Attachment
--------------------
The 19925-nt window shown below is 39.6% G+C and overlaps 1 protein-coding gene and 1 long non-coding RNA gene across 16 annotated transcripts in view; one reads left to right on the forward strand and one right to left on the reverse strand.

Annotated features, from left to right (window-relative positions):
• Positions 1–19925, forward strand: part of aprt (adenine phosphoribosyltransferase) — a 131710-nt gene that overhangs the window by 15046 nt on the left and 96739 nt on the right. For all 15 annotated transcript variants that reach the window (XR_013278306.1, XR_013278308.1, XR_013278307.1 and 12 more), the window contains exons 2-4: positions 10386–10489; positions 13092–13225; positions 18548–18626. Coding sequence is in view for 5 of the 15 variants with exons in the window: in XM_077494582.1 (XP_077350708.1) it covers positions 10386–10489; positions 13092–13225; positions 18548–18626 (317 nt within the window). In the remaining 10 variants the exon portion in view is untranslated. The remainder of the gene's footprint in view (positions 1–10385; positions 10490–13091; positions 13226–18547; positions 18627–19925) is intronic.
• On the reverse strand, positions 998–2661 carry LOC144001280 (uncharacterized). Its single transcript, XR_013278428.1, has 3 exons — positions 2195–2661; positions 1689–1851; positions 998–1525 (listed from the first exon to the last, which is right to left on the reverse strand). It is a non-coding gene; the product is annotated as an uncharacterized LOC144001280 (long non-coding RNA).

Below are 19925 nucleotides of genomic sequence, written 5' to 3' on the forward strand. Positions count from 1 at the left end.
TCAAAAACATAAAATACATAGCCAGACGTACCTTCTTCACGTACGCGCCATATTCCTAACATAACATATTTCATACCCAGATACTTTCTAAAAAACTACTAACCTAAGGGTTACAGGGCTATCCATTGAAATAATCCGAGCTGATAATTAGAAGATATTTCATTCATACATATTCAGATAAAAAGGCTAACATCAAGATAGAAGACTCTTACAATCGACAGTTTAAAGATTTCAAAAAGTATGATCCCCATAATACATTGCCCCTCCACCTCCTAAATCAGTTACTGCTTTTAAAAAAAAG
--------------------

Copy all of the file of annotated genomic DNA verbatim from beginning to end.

The 19925-nt window shown below is 39.6% G+C and overlaps 1 protein-coding gene and 1 long non-coding RNA gene across 16 annotated transcripts in view; one reads left to right on the forward strand and one right to left on the reverse strand.

Annotated features, from left to right (window-relative positions):
• Positions 1–19925, forward strand: part of aprt (adenine phosphoribosyltransferase) — a 131710-nt gene that overhangs the window by 15046 nt on the left and 96739 nt on the right. For all 15 annotated transcript variants that reach the window (XR_013278306.1, XR_013278308.1, XR_013278307.1 and 12 more), the window contains exons 2-4: positions 10386–10489; positions 13092–13225; positions 18548–18626. Coding sequence is in view for 5 of the 15 variants with exons in the window: in XM_077494582.1 (XP_077350708.1) it covers positions 10386–10489; positions 13092–13225; positions 18548–18626 (317 nt within the window). In the remaining 10 variants the exon portion in view is untranslated. The remainder of the gene's footprint in view (positions 1–10385; positions 10490–13091; positions 13226–18547; positions 18627–19925) is intronic.
• On the reverse strand, positions 998–2661 carry LOC144001280 (uncharacterized). Its single transcript, XR_013278428.1, has 3 exons — positions 2195–2661; positions 1689–1851; positions 998–1525 (listed from the first exon to the last, which is right to left on the reverse strand). It is a non-coding gene; the product is annotated as an uncharacterized LOC144001280 (long non-coding RNA).

Below are 19925 nucleotides of genomic sequence, written 5' to 3' on the forward strand. Positions count from 1 at the left end.
TCAAAAACATAAAATACATAGCCAGACGTACCTTCTTCACGTACGCGCCATATTCCTAACATAACATATTTCATACCCAGATACTTTCTAAAAAACTACTAACCTAAGGGTTACAGGGCTATCCATTGAAATAATCCGAGCTGATAATTAGAAGATATTTCATTCATACATATTCAGATAAAAAGGCTAACATCAAGATAGAAGACTCTTACAATCGACAGTTTAAAGATTTCAAAAAGTATGATCCCCATAATACATTGCCCCTCCACCTCCTAAATCAGTTACTGCTTTTAAAAAAAAG